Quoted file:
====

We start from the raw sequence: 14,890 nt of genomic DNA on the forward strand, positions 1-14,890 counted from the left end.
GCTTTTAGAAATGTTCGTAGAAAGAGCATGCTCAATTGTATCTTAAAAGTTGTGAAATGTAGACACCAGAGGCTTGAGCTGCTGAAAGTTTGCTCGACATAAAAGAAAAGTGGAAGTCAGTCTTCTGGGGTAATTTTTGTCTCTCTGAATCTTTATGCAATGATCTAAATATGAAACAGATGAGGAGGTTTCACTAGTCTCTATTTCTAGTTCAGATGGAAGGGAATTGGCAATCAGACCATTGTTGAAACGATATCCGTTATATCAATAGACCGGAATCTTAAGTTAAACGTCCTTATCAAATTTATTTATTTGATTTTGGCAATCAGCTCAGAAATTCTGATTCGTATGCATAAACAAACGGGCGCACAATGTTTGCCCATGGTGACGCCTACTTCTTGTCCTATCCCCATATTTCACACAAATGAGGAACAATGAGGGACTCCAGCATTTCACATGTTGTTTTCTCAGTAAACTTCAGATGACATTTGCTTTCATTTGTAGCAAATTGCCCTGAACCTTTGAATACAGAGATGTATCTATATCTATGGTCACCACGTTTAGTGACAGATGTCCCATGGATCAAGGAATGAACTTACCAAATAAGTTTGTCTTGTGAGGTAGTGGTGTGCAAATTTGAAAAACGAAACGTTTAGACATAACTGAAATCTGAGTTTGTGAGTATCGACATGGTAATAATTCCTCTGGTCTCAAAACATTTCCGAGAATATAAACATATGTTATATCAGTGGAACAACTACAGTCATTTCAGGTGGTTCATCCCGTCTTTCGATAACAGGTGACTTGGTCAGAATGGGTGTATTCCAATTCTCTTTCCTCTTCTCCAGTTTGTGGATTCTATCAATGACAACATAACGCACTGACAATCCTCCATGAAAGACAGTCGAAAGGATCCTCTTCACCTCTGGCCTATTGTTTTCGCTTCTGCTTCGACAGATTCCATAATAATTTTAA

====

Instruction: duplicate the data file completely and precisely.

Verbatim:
We start from the raw sequence: 14,890 nt of genomic DNA on the forward strand, positions 1-14,890 counted from the left end.
GCTTTTAGAAATGTTCGTAGAAAGAGCATGCTCAATTGTATCTTAAAAGTTGTGAAATGTAGACACCAGAGGCTTGAGCTGCTGAAAGTTTGCTCGACATAAAAGAAAAGTGGAAGTCAGTCTTCTGGGGTAATTTTTGTCTCTCTGAATCTTTATGCAATGATCTAAATATGAAACAGATGAGGAGGTTTCACTAGTCTCTATTTCTAGTTCAGATGGAAGGGAATTGGCAATCAGACCATTGTTGAAACGATATCCGTTATATCAATAGACCGGAATCTTAAGTTAAACGTCCTTATCAAATTTATTTATTTGATTTTGGCAATCAGCTCAGAAATTCTGATTCGTATGCATAAACAAACGGGCGCACAATGTTTGCCCATGGTGACGCCTACTTCTTGTCCTATCCCCATATTTCACACAAATGAGGAACAATGAGGGACTCCAGCATTTCACATGTTGTTTTCTCAGTAAACTTCAGATGACATTTGCTTTCATTTGTAGCAAATTGCCCTGAACCTTTGAATACAGAGATGTATCTATATCTATGGTCACCACGTTTAGTGACAGATGTCCCATGGATCAAGGAATGAACTTACCAAATAAGTTTGTCTTGTGAGGTAGTGGTGTGCAAATTTGAAAAACGAAACGTTTAGACATAACTGAAATCTGAGTTTGTGAGTATCGACATGGTAATAATTCCTCTGGTCTCAAAACATTTCCGAGAATATAAACATATGTTATATCAGTGGAACAACTACAGTCATTTCAGGTGGTTCATCCCGTCTTTCGATAACAGGTGACTTGGTCAGAATGGGTGTATTCCAATTCTCTTTCCTCTTCTCCAGTTTGTGGATTCTATCAATGACAACATAACGCACTGACAATCCTCCATGAAAGACAGTCGAAAGGATCCTCTTCACCTCTGGCCTATTGTTTTCGCTTCTGCTTCGACAGATTCCATAATAATTTTAA